International Activism and the Women’s Human Rights Movement: 1990-2000

Drew Bryant Headshot

by Drew Bryant, 20C History
2019-2020 Fox Center Humanities Honors Fellow

The Fox Center for Humanistic Inquiry has provided me with both an incredibly supportive and inspiring community of humanities researchers to learn from. Being an Undergraduate Humanities Honors Fellow this semester, I have been able to hear about the work of the other fellows, who are all endeavoring on unique and creative research projects. In this community, I have been both encouraged by those within the Center and inspired by the amazing work that others are accomplishing.

My honors thesis explores the history of activism related to the global women’s human rights movement throughout the 1990s. I focus on international conferences and activist publications as important stages in which activists were able to emphasize violations of women’s human rights that were occurring across the globe. These efforts ultimately produced a paradigm shift in the perception of women’s rights as human rights. My project explores how activists emphasized the overarching problem of violence against women, which served as an issue which could unite women around a global women’s human rights agenda despite the varying interests of women transnationally. Moreover, activist awareness-building regarding the issue of violence against women served as a platform upon which other issues facing women could be introduced into the human rights framework, such as those related to reproductive freedom.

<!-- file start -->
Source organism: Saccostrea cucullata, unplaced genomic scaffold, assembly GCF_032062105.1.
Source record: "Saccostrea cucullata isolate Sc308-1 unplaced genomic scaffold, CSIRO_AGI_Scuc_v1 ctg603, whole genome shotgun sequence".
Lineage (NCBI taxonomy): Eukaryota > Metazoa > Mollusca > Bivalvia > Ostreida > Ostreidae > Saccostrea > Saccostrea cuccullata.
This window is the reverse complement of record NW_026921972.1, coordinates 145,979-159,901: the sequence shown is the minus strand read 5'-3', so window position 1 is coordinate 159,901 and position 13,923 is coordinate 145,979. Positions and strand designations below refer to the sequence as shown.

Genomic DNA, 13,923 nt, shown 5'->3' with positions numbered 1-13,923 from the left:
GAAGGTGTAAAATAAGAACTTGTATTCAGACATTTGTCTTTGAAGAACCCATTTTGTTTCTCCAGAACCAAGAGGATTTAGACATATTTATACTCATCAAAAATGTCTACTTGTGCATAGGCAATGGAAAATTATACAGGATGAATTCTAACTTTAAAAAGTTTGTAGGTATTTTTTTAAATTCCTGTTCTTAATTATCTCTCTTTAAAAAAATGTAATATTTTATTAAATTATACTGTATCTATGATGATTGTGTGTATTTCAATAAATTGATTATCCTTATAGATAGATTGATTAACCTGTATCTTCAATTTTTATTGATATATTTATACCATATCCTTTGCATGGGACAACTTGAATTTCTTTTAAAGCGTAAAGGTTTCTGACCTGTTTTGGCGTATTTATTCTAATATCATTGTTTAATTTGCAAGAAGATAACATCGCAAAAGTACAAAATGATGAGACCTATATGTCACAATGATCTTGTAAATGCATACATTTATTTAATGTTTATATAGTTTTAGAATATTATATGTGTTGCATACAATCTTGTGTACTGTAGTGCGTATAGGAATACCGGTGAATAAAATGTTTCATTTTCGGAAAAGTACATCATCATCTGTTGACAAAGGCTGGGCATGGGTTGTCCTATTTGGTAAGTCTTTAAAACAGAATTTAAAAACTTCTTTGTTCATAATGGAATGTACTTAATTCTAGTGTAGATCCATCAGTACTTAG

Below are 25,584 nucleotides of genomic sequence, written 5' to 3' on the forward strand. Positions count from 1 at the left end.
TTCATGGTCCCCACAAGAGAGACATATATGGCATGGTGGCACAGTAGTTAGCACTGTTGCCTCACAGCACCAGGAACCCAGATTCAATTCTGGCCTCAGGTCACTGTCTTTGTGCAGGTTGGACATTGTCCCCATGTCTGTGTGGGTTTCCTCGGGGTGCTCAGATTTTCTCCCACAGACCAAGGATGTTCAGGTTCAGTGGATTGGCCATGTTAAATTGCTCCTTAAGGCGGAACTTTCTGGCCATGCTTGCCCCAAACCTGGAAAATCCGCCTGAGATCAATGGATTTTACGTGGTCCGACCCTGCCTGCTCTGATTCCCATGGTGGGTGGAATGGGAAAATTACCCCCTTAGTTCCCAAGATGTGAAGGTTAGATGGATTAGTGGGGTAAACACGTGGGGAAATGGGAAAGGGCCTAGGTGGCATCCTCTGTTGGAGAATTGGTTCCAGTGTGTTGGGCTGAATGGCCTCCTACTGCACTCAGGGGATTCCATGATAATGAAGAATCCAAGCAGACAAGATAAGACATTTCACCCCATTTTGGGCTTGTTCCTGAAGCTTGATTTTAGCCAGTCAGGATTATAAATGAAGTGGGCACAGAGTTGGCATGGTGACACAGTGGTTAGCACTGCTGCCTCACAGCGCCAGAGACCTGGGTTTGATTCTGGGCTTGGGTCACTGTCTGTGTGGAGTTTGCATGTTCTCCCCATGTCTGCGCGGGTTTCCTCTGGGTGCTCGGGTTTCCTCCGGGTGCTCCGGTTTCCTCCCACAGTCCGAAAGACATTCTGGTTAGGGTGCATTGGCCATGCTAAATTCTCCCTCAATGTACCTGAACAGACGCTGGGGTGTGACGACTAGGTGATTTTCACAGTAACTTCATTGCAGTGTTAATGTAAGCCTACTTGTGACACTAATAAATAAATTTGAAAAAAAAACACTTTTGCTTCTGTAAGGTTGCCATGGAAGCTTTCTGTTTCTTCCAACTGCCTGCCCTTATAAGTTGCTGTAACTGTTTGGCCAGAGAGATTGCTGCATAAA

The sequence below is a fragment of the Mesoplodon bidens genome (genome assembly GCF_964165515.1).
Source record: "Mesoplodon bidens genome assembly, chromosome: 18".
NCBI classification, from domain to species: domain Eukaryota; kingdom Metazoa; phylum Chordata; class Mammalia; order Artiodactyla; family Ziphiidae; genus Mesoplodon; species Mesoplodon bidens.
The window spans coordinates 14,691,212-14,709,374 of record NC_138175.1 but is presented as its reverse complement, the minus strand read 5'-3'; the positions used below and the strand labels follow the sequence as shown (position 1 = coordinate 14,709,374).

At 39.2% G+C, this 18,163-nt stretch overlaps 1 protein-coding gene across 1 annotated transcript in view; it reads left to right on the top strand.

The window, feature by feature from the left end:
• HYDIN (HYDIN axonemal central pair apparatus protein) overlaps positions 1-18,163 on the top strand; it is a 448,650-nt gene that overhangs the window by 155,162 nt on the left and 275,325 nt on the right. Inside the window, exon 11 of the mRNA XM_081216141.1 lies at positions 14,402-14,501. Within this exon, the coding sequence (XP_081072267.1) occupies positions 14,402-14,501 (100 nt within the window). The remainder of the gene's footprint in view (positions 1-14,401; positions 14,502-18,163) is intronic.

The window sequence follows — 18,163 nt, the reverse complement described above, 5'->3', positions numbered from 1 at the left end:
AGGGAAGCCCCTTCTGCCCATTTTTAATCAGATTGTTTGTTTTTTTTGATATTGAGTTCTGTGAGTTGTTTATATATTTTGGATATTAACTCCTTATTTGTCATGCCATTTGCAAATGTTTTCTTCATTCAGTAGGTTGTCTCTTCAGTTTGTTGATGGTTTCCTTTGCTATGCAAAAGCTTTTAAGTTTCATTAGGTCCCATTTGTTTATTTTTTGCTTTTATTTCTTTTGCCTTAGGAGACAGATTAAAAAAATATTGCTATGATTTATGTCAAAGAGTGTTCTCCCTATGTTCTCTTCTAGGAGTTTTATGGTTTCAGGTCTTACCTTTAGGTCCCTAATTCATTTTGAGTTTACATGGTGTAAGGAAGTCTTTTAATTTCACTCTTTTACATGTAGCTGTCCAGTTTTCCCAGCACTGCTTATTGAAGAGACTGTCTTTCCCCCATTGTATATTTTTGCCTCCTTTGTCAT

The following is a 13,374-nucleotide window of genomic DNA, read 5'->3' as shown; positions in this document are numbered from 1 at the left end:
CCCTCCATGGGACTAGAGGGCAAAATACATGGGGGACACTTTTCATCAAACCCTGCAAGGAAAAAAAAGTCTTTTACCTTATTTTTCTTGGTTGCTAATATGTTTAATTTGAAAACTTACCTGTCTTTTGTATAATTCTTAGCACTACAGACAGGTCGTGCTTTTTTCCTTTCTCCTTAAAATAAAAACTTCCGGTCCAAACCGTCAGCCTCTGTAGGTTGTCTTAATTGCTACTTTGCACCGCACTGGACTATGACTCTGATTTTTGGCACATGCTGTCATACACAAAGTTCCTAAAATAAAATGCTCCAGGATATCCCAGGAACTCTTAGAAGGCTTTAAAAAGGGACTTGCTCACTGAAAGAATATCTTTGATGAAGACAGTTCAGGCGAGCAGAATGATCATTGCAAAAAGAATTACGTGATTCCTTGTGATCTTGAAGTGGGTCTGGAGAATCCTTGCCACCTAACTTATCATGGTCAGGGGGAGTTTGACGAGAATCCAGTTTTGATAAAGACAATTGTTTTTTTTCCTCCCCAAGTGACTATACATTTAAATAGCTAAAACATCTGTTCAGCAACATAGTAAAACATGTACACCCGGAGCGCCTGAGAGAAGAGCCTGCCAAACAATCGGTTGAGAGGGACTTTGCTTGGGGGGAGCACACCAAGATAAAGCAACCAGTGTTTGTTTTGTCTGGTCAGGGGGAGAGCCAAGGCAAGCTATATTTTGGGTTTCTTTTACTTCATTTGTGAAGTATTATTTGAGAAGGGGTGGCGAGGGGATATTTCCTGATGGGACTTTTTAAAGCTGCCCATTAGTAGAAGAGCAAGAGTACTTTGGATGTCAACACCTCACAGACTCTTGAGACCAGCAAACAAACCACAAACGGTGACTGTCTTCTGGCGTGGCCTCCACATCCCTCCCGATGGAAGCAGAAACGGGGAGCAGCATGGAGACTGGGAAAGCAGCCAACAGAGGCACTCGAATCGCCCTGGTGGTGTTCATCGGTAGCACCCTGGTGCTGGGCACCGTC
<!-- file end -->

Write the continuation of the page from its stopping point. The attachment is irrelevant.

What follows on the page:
I am ultimately very grateful for the opportunity to have participated within the Fox Center community this semester as it has provided me with very helpful resources and an inspiring intellectual environment.

Drew Bryant is a senior majoring in History with a minor in Sociology. Her honors thesis examines the international activist movement in the 1990s that coalesced around the creation of an International Criminal Court (ICC) as a vehicle towards protecting women’s human rights. She analyzes the work of activist organizations who were committed to this cause in order to understand why the ICC was targeted as a solution to addressing longstanding issues of sexual violence committed against women in war zones. By analyzing the arguments used by activists and the controversies which sprang from their advocacy, she seeks to evaluate how activists used the platform of wartime sexual violence to construct a broader movement about women’s human rights that applied to women beyond conflict zones.

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